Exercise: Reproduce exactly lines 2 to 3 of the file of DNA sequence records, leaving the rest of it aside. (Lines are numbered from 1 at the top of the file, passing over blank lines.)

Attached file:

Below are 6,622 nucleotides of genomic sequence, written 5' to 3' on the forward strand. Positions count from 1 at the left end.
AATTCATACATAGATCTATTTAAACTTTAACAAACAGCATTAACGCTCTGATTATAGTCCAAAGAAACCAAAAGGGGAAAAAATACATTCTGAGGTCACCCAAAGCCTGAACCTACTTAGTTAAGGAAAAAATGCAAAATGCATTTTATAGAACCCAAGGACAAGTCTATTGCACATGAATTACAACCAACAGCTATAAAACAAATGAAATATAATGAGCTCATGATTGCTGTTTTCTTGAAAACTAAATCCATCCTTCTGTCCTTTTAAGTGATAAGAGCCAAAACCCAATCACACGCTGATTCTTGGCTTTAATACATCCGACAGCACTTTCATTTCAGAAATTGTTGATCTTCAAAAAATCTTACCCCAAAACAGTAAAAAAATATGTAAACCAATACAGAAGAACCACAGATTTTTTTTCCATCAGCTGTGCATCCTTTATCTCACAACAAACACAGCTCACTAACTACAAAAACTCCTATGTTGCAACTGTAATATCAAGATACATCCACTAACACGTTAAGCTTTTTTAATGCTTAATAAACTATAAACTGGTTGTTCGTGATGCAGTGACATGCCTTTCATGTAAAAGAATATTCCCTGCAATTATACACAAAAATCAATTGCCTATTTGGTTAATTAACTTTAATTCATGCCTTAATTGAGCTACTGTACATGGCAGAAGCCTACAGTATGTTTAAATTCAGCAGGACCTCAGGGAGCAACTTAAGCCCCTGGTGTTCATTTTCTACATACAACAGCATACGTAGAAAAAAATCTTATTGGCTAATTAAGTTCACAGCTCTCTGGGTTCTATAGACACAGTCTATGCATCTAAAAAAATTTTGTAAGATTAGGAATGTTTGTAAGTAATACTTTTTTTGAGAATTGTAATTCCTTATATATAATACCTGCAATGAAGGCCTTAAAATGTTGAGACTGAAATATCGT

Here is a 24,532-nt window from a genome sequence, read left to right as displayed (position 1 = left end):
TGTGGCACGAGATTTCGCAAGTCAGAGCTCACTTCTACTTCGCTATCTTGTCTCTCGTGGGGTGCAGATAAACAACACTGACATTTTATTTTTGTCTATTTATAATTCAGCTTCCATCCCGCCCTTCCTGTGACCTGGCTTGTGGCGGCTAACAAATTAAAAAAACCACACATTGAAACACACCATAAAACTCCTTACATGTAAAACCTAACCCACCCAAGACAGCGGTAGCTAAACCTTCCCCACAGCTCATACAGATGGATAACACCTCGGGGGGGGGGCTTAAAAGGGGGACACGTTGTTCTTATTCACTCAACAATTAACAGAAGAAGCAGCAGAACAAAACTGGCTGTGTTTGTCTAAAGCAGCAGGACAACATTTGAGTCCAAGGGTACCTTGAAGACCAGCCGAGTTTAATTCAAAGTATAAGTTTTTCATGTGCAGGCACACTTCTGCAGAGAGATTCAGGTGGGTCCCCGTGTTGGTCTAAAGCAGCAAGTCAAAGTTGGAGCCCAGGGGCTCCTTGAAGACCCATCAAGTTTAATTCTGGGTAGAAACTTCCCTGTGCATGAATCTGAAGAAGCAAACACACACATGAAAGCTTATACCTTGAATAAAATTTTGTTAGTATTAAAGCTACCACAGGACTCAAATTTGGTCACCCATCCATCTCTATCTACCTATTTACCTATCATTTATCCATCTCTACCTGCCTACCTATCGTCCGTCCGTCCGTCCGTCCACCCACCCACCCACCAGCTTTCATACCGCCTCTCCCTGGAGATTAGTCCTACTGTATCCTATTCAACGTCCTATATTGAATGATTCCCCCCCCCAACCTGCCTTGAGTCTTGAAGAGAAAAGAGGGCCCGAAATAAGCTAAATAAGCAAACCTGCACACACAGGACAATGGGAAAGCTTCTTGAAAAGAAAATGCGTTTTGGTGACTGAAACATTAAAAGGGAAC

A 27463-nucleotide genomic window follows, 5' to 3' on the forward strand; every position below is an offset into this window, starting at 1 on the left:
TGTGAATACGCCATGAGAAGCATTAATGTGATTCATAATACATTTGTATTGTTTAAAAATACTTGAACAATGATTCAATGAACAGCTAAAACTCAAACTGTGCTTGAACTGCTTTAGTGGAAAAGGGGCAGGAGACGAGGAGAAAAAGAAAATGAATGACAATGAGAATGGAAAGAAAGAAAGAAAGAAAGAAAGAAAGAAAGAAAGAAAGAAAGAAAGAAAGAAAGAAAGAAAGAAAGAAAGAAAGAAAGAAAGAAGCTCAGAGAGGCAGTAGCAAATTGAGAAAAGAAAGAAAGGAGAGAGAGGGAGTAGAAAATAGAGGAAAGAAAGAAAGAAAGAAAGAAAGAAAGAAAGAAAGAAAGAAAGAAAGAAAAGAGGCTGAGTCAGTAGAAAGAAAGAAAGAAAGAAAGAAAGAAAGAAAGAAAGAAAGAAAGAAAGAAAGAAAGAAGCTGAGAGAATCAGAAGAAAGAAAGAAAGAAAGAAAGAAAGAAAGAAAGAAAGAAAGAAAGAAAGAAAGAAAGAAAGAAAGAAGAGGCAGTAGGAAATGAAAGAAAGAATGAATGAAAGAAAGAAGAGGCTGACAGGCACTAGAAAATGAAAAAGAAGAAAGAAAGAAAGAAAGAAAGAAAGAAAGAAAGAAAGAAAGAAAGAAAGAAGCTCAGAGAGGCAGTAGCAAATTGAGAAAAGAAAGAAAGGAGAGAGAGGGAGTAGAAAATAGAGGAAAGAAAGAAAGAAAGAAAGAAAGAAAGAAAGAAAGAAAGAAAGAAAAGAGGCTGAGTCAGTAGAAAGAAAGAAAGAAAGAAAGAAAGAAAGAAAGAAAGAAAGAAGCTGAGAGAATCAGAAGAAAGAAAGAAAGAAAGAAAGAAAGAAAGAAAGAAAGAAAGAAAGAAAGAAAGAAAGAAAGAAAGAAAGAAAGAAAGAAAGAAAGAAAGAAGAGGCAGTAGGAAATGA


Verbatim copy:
AATTCATACATAGATCTATTTAAACTTTAACAAACAGCATTAACGCTCTGATTATAGTCCAAAGAAACCAAAAGGGGAAAAAATACATTCTGAGGTCACCCAAAGCCTGAACCTACTTAGTTAAGGAAAAAATGCAAAATGCATTTTATAGAACCCAAGGACAAGTCTATTGCACATGAATTACAACCAACAGCTATAAAACAAATGAAATATAATGAGCTCATGATTGCTGTTTTCTTGAAAACTAAATCCATCCTTCTGTCCTTTTAAGTGATAAGAGCCAAAACCCAATCACACGCTGATTCTTGGCTTTAATACATCCGACAGCACTTTCATTTCAGAAATTGTTGATCTTCAAAAAATCTTACCCCAAAACAGTAAAAAAATATGTAAACCAATACAGAAGAACCACAGATTTTTTTTCCATCAGCTGTGCATCCTTTATCTCACAACAAACACAGCTCACTAACTACAAAAACTCCTATGTTGCAACTGTAATATCAAGATACATCCACTAACACGTTAAGCTTTTTTAATGCTTAATAAACTATAAACTGGTTGTTCGTGATGCAGTGACATGCCTTTCATGTAAAAGAATATTCCCTGCAATTATACACAAAAATCAATTGCCTATTTGGTTAATTAACTTTAATTCATGCCTTAATTGAGCTACTGTACATGGCAGAAGCCTACAGTATGTTTAAATTCAGCAGGACCTCAGGGAGCAACTTAAGCCCCTGGTGTTCATTTTCTACATACAACAGCATACGTAGAAAAAAATCTTATTGGCTAATTAAGTTCACAGCTCTCTGGGTTCTATAGACACAGTCTATGCATCTAAAAAAATTTTGTAAGATTAGGAATGTTTGTAAGTAATACTTTTTTTGAGAATTGTAATTCCTTATATATAATACCTGCAATGAAGGCCTTAAAATGTTGAGACTGAAATATCGT

Here is a 24,532-nt window from a genome sequence, read left to right as displayed (position 1 = left end):